The standoff between India and China at Doklam hasn’t yet affected bilateral trade but the crisis is likely to have broader policy implications, including in trade, in the longer term. Analysts say ever since the 2014 border stand-off (during Chinese President Xi Jinping’s visit to India), India has been cautious. However, this time around, the high-pitched anti-India rhetoric by China has damaged the prospects for cooperation. India does not have too many levers to pull vis-a-vis China although trade might be an area that India might be able to use in order to inflict pain on China. The bilateral trade stands at around $70 billion and the trade balance is heavily skewed in favour of China. Access to China in the areas of infrastructure, power and telecom must be cut off as well, says Rajeswari Pillai Rajagopalan, senior fellow at Observer Research Foundation.
Since bilateral trade is hugely tilted in favour of China, any prolonged stand-off will likely hit China more than India, said analysts. While total trade between the two nations stood at $71 billion in 2016, India witnessed a massive trade deficit of $46 billion with China, partly due to non-tariff barriers imposed by the giant neighbour on India. Although Doklam crisis has hit trade through Nathu La Pass, trade through this route accounts for not even 1% of the total bilateral trade. India exported goods worth only `63.38 crore in 2016 and imported items of `19.30 crore through Nathu La. The Chinese President, during his visit to India in 2104, had announced $20-billion investments in India (over a five-year period). Analysts had earlier predicted that the investments from China would offset the damaging impact of the massive trade deficit to some extent. However, only around $1 billion investments are learnt to have flowed in by September 2016.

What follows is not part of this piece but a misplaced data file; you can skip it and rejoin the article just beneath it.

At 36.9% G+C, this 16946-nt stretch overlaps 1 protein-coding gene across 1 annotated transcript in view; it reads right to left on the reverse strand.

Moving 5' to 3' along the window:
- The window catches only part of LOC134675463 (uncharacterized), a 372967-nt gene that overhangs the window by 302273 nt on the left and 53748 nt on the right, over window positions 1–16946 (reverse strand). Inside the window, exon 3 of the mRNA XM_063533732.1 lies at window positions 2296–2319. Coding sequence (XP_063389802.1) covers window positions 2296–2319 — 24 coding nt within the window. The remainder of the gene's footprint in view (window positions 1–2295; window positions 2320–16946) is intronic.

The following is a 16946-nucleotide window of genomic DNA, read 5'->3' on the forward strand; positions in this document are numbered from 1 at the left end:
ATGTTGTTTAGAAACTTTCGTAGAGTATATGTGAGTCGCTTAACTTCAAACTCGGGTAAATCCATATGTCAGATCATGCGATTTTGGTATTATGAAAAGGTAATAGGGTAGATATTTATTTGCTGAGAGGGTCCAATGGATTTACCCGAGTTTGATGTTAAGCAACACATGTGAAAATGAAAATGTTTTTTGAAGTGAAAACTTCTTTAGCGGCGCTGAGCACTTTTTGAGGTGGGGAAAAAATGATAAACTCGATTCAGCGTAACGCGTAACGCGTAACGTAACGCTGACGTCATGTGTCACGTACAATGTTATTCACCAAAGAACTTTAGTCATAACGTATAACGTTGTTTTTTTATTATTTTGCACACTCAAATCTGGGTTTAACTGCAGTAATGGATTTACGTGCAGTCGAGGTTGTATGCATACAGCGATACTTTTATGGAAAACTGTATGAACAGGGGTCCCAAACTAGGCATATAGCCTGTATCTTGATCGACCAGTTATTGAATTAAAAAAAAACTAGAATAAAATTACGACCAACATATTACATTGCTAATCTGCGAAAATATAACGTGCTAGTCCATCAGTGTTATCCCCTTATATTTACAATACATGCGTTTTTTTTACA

Analysts said while trade between the two countries hasn’t been dampened so far, continued belligerent rhetoric from China may prompt private people to vent their anger against Chinese goods, as was noticed earlier when some people called for a boycott of Chinese toys and even crackers, even though the Indian government hasn’t put any curbs on Chinese products. In an interaction with members of the Indian Association of Foreign Affairs Correspondents, former national security adviser Shiv Shankar Menon said all the technical work on settling the boundary issue between India and China was complete, and now a political decision has to be taken for final resolution.
However, Menon pointed out that it was a complex relationship and the ties between the two Asian powers were under stress at present, with the situation being exacerbated by the rise of ultra nationalism which always reduces the space for any government to make concessions in larger interest of peace and stability. Menon was of the view that the present stand-off with China might not be defused till November after the annual Congress of the Communist Party of China was over, underlining that no leader in China would like to come across as weak to their party; so until November no sign of thaw could be expected. The former National Security Adviser also called for India changing the way it was dealing with the neighbours and the world as a whole. He was of the view that India made a mistake by not responding to Sri Lanka’s request for development of Colombo Port, and the result was that the Chinese came over and did it. India’s failure to respond to Sri Lanka became all the more surprising as 83% of its trade was handled by the Colombo port.